was analyzed for total CO2-C and CO2-5 C. The blanks (triplicate) without soil were also set up to take into account the presence of atmospheric CO2 in sealed units.

Measurement of carbon mineralization and priming effects

The total-C mineralized (CO2-C) in various treatments was estimated by precipitating 1 ml of 2 M NaOH with 5 ml of 0.4 M barium chloride (BaCl2) followed by titration against 0.1 M HCl in the presence of phenolphthalein indicator (Singh et al., 2012). To determine the trapped CO2 (as SrCO3) in NaOH (C-mineralized) from BC and various BW amendments, a 10 ml aliquot of NaOH (2M) was precipitated with 10 ml of 1M SrCl2 (strontium chloride hexahydrate), and then the strontium carbonate (SrCO3) precipitate was washed with double distilled water (DDW) 7-10 times to obtain a neutral pH value. Finally, the precipitate was dried at 65 °C for 24 hours and ground, followed by 513C analysis (1.5 mg SrCO3 and 3 mg V2O5) by EA-IRMS (Finnigan MAT Delta Plus, Bremen, Germany) (Harris et al., 1997; Ventura et al., 2015).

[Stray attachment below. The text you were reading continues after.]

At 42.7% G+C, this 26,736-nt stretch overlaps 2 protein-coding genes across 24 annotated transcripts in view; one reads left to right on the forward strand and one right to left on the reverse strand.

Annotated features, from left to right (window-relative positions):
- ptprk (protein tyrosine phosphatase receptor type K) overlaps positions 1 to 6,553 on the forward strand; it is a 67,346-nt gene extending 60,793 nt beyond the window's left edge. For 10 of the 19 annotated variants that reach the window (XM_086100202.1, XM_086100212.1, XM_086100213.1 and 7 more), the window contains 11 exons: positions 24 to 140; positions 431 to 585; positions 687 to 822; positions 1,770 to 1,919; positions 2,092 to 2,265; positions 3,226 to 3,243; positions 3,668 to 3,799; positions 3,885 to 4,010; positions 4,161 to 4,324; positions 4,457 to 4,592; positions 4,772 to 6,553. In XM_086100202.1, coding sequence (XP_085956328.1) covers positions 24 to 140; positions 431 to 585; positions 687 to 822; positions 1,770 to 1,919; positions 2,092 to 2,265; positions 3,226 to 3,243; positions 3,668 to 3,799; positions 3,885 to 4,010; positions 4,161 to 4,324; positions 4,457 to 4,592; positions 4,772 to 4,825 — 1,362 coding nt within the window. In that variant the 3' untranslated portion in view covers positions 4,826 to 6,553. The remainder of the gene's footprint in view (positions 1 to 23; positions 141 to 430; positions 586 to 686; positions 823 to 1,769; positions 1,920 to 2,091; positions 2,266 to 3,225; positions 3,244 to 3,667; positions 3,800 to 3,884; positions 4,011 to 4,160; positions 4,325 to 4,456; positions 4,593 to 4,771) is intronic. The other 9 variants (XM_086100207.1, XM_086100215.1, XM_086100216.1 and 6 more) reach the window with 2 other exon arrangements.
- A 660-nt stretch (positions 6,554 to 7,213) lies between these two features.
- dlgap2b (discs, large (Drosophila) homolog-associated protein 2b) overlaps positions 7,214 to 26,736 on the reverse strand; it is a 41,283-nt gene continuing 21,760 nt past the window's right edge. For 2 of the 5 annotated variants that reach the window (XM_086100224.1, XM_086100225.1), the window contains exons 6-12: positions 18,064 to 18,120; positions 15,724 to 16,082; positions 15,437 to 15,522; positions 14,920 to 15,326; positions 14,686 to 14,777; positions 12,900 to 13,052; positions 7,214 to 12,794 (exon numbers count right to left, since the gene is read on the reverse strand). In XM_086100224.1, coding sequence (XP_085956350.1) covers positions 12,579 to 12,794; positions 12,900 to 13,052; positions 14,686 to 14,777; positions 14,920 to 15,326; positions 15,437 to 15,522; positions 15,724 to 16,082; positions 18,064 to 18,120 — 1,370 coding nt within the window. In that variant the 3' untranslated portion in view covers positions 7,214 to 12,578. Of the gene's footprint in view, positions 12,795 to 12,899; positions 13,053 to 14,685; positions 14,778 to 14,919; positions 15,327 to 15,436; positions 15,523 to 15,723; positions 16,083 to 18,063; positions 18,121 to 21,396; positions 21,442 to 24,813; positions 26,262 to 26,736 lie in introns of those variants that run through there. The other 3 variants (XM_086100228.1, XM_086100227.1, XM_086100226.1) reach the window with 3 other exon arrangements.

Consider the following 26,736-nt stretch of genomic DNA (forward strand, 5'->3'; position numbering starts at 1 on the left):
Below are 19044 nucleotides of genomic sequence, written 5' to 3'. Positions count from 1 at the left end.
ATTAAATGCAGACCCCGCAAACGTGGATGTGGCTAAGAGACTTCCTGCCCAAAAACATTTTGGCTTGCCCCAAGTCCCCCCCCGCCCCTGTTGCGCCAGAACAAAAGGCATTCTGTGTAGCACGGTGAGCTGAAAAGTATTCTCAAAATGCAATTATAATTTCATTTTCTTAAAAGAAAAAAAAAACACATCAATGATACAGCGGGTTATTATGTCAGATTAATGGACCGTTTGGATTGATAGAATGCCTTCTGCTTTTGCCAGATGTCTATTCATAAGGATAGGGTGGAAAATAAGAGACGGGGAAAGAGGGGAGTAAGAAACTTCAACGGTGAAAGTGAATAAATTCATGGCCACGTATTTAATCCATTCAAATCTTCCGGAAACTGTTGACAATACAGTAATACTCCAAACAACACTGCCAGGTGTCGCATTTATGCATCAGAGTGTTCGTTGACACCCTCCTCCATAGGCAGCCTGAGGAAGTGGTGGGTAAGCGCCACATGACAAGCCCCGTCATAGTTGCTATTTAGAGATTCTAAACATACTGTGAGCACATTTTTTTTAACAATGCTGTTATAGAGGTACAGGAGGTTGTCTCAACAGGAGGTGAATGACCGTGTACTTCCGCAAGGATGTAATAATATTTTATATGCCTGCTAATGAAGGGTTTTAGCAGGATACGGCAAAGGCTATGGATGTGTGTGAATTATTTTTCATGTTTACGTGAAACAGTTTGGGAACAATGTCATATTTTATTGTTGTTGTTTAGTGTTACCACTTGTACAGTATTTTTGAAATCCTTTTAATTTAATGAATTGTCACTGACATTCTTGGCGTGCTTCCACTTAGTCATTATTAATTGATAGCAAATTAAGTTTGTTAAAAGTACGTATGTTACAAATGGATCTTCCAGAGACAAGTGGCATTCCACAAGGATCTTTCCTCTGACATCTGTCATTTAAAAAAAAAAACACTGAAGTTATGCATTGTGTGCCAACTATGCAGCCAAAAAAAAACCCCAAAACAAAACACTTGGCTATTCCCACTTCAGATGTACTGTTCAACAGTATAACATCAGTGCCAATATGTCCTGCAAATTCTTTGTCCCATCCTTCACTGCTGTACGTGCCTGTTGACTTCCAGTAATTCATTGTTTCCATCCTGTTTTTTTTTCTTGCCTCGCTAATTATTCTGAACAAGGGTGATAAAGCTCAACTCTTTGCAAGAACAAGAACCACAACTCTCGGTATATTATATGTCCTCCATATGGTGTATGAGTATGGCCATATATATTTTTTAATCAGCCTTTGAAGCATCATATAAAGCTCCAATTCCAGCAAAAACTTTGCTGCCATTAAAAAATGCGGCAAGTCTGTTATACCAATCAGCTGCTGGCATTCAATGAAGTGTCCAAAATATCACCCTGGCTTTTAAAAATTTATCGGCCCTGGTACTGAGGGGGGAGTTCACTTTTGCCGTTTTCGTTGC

The mineralizable C-content (CM) from BC and various BW amendments, CM was calculated by following Eq 1.

C _ ct(sa13c02-sc13c02)

cm (s,13co2-sc13co2) (1)

where CT is the total C mineralized from BC and various BW-amended soils; SA13CO2 represents the 513C value of the CO2-C released from BC and various BW-amended soils;

Sc CO2 indicates the 5 C value of the CO2-C released from the control (un-amended soil); and

Sj CO2 is the initial 5 C value of the BC and various BW amendments (Singh and Cowie, 2014; Ventura et al., 2015).

Priming-effects (±) of BC and various BW amendments on native soil organic carbon (SOC) mineralization were calculated as described below in Eq 2.

PE£ _ Cc,A - Cc (2)

where CCyA is the value of the CO2-C released from BC and various BW-amended soils extracted from Eq 1.; and Cc is the value of the CO2-C released from the control (un-amended soil) (Zimmerman et al., 2011).

Interactive priming effects (IPE) of BC with respect to various BW amendments on C-mineralization were calculated as:


where CBA B is the value of the CO2-C released from BC-amended soils extracted from Eq 1.; and CBA is the value of the CO2-C released from various BW amendments (Zimmerman et al., 2011).